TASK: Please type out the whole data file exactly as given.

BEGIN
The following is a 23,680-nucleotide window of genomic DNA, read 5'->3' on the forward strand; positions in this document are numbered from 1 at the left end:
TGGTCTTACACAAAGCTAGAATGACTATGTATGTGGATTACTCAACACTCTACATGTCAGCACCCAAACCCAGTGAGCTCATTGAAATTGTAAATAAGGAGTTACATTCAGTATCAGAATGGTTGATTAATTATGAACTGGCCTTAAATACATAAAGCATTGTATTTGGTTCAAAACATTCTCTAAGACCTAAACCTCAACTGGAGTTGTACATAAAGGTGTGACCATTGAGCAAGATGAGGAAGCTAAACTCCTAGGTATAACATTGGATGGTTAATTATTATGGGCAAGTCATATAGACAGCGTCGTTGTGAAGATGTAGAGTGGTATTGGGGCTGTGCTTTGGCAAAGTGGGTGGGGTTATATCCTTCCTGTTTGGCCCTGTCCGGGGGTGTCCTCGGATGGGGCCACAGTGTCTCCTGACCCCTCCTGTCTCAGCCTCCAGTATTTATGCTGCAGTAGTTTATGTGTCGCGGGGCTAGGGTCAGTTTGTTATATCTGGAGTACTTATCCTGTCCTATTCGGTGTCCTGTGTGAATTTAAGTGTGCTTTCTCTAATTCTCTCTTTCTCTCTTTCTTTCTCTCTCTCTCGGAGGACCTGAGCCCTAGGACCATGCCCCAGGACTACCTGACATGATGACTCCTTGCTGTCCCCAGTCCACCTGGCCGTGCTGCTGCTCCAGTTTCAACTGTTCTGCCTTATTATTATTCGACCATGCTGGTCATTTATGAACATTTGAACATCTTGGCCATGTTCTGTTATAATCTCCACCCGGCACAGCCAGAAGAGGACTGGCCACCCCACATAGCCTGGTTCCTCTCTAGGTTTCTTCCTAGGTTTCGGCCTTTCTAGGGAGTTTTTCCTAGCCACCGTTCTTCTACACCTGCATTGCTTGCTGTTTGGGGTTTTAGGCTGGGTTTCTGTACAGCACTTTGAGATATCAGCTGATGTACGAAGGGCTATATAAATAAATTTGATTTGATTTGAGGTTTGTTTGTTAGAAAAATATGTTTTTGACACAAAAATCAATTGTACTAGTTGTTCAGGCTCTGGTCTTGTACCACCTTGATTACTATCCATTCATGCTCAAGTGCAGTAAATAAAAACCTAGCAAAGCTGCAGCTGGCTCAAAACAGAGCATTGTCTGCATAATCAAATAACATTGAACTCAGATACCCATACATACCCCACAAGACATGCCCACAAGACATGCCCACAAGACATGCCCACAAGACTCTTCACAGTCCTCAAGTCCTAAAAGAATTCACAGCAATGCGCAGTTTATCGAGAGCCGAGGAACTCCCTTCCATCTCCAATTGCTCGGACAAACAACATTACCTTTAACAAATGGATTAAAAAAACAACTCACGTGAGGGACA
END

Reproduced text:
The following is a 23,680-nucleotide window of genomic DNA, read 5'->3' on the forward strand; positions in this document are numbered from 1 at the left end:
TGGTCTTACACAAAGCTAGAATGACTATGTATGTGGATTACTCAACACTCTACATGTCAGCACCCAAACCCAGTGAGCTCATTGAAATTGTAAATAAGGAGTTACATTCAGTATCAGAATGGTTGATTAATTATGAACTGGCCTTAAATACATAAAGCATTGTATTTGGTTCAAAACATTCTCTAAGACCTAAACCTCAACTGGAGTTGTACATAAAGGTGTGACCATTGAGCAAGATGAGGAAGCTAAACTCCTAGGTATAACATTGGATGGTTAATTATTATGGGCAAGTCATATAGACAGCGTCGTTGTGAAGATGTAGAGTGGTATTGGGGCTGTGCTTTGGCAAAGTGGGTGGGGTTATATCCTTCCTGTTTGGCCCTGTCCGGGGGTGTCCTCGGATGGGGCCACAGTGTCTCCTGACCCCTCCTGTCTCAGCCTCCAGTATTTATGCTGCAGTAGTTTATGTGTCGCGGGGCTAGGGTCAGTTTGTTATATCTGGAGTACTTATCCTGTCCTATTCGGTGTCCTGTGTGAATTTAAGTGTGCTTTCTCTAATTCTCTCTTTCTCTCTTTCTTTCTCTCTCTCTCGGAGGACCTGAGCCCTAGGACCATGCCCCAGGACTACCTGACATGATGACTCCTTGCTGTCCCCAGTCCACCTGGCCGTGCTGCTGCTCCAGTTTCAACTGTTCTGCCTTATTATTATTCGACCATGCTGGTCATTTATGAACATTTGAACATCTTGGCCATGTTCTGTTATAATCTCCACCCGGCACAGCCAGAAGAGGACTGGCCACCCCACATAGCCTGGTTCCTCTCTAGGTTTCTTCCTAGGTTTCGGCCTTTCTAGGGAGTTTTTCCTAGCCACCGTTCTTCTACACCTGCATTGCTTGCTGTTTGGGGTTTTAGGCTGGGTTTCTGTACAGCACTTTGAGATATCAGCTGATGTACGAAGGGCTATATAAATAAATTTGATTTGATTTGAGGTTTGTTTGTTAGAAAAATATGTTTTTGACACAAAAATCAATTGTACTAGTTGTTCAGGCTCTGGTCTTGTACCACCTTGATTACTATCCATTCATGCTCAAGTGCAGTAAATAAAAACCTAGCAAAGCTGCAGCTGGCTCAAAACAGAGCATTGTCTGCATAATCAAATAACATTGAACTCAGATACCCATACATACCCCACAAGACATGCCCACAAGACATGCCCACAAGACATGCCCACAAGACTCTTCACAGTCCTCAAGTCCTAAAAGAATTCACAGCAATGCGCAGTTTATCGAGAGCCGAGGAACTCCCTTCCATCTCCAATTGCTCGGACAAACAACATTACCTTTAACAAATGGATTAAAAAAACAACTCACGTGAGGGACA